When working with python as your programming language you usually will want to provide your code to others (or to yourself) so end users can make use of it or integrate it as part of a general project, implementation or solution.
The most common way to achieve this is to provide your code as a python package so that anyone can leverage and use it with a simple import statement
by doing this anyone (with access to the package), will not only be able to use it but also to extend it if they need a particular implementation based on your solution.
An easy way to create a python package is by using the cookiecutter tool, cookiecutter is a python package itself that allows us to create boilerplates dynamically, avoiding having to copy/clone the base source and editing it, cookiecutter templates can be written in a way that they end up requesting input from the user in order to set different variables used across the template.
By following this guide we will create an example python package
- Create a virtual environment with your desired interpreter:
python3 -m venv virtcookiecutter
This will leave a directory named “virtcookiecutter” under the CurrentWorkingDirectory where the previous command was executed.
- Activate your virtual environment:
I got into an issue where while running the next step, the pip installation process raised a not recognized command which comes from a missing dependency:
error: invalid command 'bdist_wheel'
So we will install the dependency (wheel) for the bdist_wheel command to exist:
pip install wheel
- Next, we will need to install cookiecutter in our (now activated) virtual environment
pip install cookiecutter
- And let’s use cookiecutter with the cookiecutter template for a python package as it's argument:
The cookiecutter template creation will prompt some questions in order to set some variables used across the process:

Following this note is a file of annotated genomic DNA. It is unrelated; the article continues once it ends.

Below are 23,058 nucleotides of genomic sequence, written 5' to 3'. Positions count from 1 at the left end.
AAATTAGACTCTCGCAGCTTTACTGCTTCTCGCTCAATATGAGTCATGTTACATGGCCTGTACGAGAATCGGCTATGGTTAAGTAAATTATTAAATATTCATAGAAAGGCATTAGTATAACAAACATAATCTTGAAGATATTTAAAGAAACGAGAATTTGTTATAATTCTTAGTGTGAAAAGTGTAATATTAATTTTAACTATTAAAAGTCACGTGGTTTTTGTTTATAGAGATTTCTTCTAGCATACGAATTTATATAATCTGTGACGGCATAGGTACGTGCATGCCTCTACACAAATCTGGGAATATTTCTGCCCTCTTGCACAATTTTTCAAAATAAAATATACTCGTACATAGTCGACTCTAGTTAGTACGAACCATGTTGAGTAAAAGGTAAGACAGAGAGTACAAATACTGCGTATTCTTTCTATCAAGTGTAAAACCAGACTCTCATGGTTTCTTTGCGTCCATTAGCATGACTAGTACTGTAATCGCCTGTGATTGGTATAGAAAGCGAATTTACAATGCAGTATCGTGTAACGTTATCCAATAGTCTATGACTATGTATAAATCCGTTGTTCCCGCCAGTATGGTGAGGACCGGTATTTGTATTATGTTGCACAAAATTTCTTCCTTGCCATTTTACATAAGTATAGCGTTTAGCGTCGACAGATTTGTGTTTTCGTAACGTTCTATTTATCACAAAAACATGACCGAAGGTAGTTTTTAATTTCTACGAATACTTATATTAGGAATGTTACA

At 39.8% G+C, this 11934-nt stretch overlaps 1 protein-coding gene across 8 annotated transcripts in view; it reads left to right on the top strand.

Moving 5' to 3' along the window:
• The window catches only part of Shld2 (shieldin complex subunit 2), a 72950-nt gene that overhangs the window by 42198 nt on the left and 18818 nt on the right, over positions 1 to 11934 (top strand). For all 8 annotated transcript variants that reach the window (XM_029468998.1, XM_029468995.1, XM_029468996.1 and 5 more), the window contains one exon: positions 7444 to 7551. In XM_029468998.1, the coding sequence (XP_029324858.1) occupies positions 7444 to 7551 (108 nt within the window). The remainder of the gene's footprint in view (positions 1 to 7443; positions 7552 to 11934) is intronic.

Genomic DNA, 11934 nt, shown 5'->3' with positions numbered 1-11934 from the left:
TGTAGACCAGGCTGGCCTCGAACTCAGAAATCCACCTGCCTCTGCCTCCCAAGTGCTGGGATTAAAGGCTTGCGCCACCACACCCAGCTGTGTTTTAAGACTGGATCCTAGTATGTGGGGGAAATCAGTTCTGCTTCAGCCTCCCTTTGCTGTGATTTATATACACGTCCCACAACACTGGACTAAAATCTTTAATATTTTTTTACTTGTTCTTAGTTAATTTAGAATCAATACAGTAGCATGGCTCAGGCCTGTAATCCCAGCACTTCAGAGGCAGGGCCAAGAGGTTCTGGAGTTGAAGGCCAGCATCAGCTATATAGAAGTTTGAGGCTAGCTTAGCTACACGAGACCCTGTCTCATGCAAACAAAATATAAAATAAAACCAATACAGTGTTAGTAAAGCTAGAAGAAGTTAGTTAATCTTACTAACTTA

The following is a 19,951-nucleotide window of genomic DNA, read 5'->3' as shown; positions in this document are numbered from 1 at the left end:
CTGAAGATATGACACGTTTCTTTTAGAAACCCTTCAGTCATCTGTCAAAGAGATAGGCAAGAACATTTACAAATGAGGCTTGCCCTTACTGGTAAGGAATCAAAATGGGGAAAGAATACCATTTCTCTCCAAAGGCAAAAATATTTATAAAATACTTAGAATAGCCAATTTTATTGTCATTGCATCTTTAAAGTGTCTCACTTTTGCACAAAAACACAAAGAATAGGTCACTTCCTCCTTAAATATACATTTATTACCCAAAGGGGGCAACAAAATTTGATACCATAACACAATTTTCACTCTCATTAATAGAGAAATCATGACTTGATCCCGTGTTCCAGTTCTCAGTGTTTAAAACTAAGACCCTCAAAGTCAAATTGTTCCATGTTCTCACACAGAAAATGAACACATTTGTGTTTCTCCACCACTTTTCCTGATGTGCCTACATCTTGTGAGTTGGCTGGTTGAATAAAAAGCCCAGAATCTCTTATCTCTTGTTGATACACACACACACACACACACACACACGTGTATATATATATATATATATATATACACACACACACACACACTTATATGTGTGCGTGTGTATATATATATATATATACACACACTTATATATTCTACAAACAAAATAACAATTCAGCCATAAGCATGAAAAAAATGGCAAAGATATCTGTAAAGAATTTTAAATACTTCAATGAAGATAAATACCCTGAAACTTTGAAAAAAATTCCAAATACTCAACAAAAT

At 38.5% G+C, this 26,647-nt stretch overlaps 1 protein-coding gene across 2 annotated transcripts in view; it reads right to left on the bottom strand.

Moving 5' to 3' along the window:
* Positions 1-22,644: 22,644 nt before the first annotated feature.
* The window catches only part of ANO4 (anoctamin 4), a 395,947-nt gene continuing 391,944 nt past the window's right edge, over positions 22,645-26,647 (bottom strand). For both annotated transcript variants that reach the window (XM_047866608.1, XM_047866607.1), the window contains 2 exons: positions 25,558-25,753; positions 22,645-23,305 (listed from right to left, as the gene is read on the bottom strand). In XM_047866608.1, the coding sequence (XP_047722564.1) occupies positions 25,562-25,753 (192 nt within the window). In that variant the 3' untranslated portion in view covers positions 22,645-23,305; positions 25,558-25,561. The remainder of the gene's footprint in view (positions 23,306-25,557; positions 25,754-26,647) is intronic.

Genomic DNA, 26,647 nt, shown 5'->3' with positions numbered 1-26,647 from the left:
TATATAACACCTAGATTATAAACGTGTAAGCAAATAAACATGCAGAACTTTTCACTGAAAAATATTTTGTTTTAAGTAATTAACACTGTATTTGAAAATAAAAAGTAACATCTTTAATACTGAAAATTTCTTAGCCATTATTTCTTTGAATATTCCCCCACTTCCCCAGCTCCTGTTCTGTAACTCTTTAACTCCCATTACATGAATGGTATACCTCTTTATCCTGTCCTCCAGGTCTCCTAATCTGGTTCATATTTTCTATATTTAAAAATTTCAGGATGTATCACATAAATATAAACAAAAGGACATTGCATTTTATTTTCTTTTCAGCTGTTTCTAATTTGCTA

You can basically search where are any of the requested variables being used in the template source code by getting the template sources
git clone https://github.com/audreyr/cookiecutter-pypackage.git
) and recursively searching for the variable name (they will be referenced across the template like this
e.g. *cookiecutter.variable_name *
Example prompt and inputs:
full_name [Audrey Roy Greenfeld]: Ernesto Solis Diaz email [firstname.lastname@example.org]: email@example.com github_username [audreyr]: chaps project_name [Python Boilerplate]: Python Cookiecutter Example project_slug [python_cookiecutter_example]: project_short_description [Python Boilerplate contains all the boilerplate you need to create a Python package.]: An initial example of using cookiecutter pypi_username [chaps]: version [0.1.0]: use_pytest [n]: use_pypi_deployment_with_travis [y]: add_pyup_badge [n]: Select command_line_interface: 1 - Click 2 - Argparse 3 - No command-line interface Choose from 1, 2, 3 : 2 create_author_file [y]: Select open_source_license: 1 - MIT license 2 - BSD license 3 - ISC license 4 - Apache Software License 2.0 5 - GNU General Public License v3 6 - Not open source Choose from 1, 2, 3, 4, 5, 6 :
This will end up creating a directory with the name of the project_slug, inside this directory, you’ll find the contents of the boilerplate with the values you used during the prompt process:
ls python_cookiecutter_example/ AUTHORS.rst CONTRIBUTING.rst docs HISTORY.rst LICENSE Makefile MANIFEST.in python_cookiecutter_example README.rst requirements_dev.txt setup.cfg setup.py tests tox.ini
Now you can install your created python package:
Change your current working directory into the created python package directory:
And install your package with pip:
pip install .
Processing /path/to/python_cookiecutter_example Installing collected packages: python-cookiecutter-example Running setup.py install for python-cookiecutter-example ... done Successfully installed python-cookiecutter-example-0.1.0
List your current packages and see python-cookiecutter-example being installed:
Output: (notice python-cookiecutter-example==0.1.0 )
arrow==0.15.5 binaryornot==0.4.4 certifi==2019.11.28 chardet==3.0.4 Click==7.0 cookiecutter==1.7.0 future==0.18.2 idna==2.8 Jinja2==2.10.3 jinja2-time==0.2.0 MarkupSafe==1.1.1 pkg-resources==0.0.0 poyo==0.5.0 python-cookiecutter-example==0.1.0 python-dateutil==2.8.1 requests==2.22.0 six==1.13.0 urllib3==1.25.7 whichcraft==0.6.1
Open a python REPL and examine some of the package created information:
Python 3.6.9 (default, Nov 7 2019, 10:44:02) [GCC 8.3.0] on linux Type "help", "copyright", "credits" or "license" for more information. \>>> import python_cookiecutter_example \>>> dir(python_cookiecutter_example) ['__author__', '__builtins__', '__cached__', '__doc__', '__email__', '__file__', '__loader__', '__name__', '__package__', '__path__', '__spec__', '__version__'] \>>> python_cookiecutter_example.__author__ 'Ernesto Solis Diaz' You can add your package sources under the project_slug directory in order to add contents to your package and be able to import them.
Feel free to leave any comment on feedback :)